A new strategy to prevent small and medium-sized businesses falling victim to cyber-crime has been launched today by Hertfordshire’s Police and Crime Commissioner and Hertfordshire County Council.
The joint strategy, the first in the country to focus on preventing cyber-crime rather than just responding to it, will bring together stakeholders from across the county to help SMEs protect themselves.
It’s estimated that cyber-crime costs the UK economy £11bn a year, with over two million people falling victim, but most small businesses are either unaware of the risk or don’t consider it serious. Even among those businesses that do, many feel there’s nothing they can do or don’t know where to start.
As well as raising awareness of the risks, the two year strategy will promote a support service for businesses that are worried about cyber-crime or have fallen victim
David Lloyd, Police and Crime Commissioner for Hertfordshire, said: “Over ninety percent of Hertfordshire’s sixty thousand SMEs are ‘Micro’ businesses - meaning they have fewer than ten employees - and these are some of the most vulnerable to cyber risk. These businesses do not have teams of IT staff to support them, and many believe either they are not at risk or that it is too difficult to do anything about it.
“Our message to them is that you are a target for cybercriminals and you need to take action to protect your business. That’s why I’m launching a £25,000 Cyber Protection for Businesses Voucher Scheme that will let micro businesses get a free external assessment of their IT security and information management systems. This Cyber Basics Review will help business owners understand where they are currently vulnerable and how they can better protect their systems.”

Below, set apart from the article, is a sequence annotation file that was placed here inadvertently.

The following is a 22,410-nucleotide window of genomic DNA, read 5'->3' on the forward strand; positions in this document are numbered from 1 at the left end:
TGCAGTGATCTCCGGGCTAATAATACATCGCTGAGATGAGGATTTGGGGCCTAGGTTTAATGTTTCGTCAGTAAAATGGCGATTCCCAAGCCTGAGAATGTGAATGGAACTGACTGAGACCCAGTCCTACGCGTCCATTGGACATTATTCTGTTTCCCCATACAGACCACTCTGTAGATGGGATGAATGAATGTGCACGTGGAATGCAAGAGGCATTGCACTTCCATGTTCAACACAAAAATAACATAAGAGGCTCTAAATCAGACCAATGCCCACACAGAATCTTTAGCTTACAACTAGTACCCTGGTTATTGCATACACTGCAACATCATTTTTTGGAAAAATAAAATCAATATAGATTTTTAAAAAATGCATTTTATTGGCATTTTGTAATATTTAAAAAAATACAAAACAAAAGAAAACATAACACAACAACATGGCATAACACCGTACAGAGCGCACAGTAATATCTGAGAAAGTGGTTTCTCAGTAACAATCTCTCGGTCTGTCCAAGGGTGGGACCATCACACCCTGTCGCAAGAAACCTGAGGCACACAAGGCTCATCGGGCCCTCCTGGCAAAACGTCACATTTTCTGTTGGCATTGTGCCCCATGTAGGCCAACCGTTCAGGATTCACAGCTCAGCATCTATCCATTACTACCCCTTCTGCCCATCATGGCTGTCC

Terry Hone, Cabinet Member for Community Safety at Hertfordshire County Council, said: “Small and medium businesses are more at risk from cyber-criminals that they realise and many are worryingly unprepared. We want to make sure that business owners know that their business is a target and that they need to take the threat seriously. The programme set out in this strategy will help businesses understand the risk and what action they need to take to keep their business safe from cyber-crime.”
Professor Andy Jones, Director of the Cyber Security Centre at the University of Hertfordshire said: “We have worked with Hertfordshire Police since the Centre was created and welcome the opportunity to be a part of the launch of the new strategy to continue our work preventing cyber-criminals targeting local businesses and retailers.
“At the University of Hertfordshire we have developed the infrastructure to support the local business community in information security through research into security issues, through the provision of a range of security services, through outreach to local groups and through the education and training of future employees. Our School of Computer Science is one of the largest and most established departments in the UK and is focused on working with students to develop tools and techniques capable of detecting and responding to a variety of cyber based attacks, including the collection of digital forensic evidence.”
Detective Inspector Marcus Bromley from Hertfordshire Constabulary’s Serious Fraud and Cyber Unit said: “Cybercrime is one of the fastest growing issues that police forces across the country are currently dealing with. It costs the local economy and businesses hundreds of thousands of pounds every year and in many cases, simple crime prevention advice can help to prevent most cyber-attacks on business networks. This is a great initiative, which aims to deliver specialist cybercrime advice and relevant preventative measures businesses can take to protect their systems, which will benefit the businesses themselves and their customers and employees.”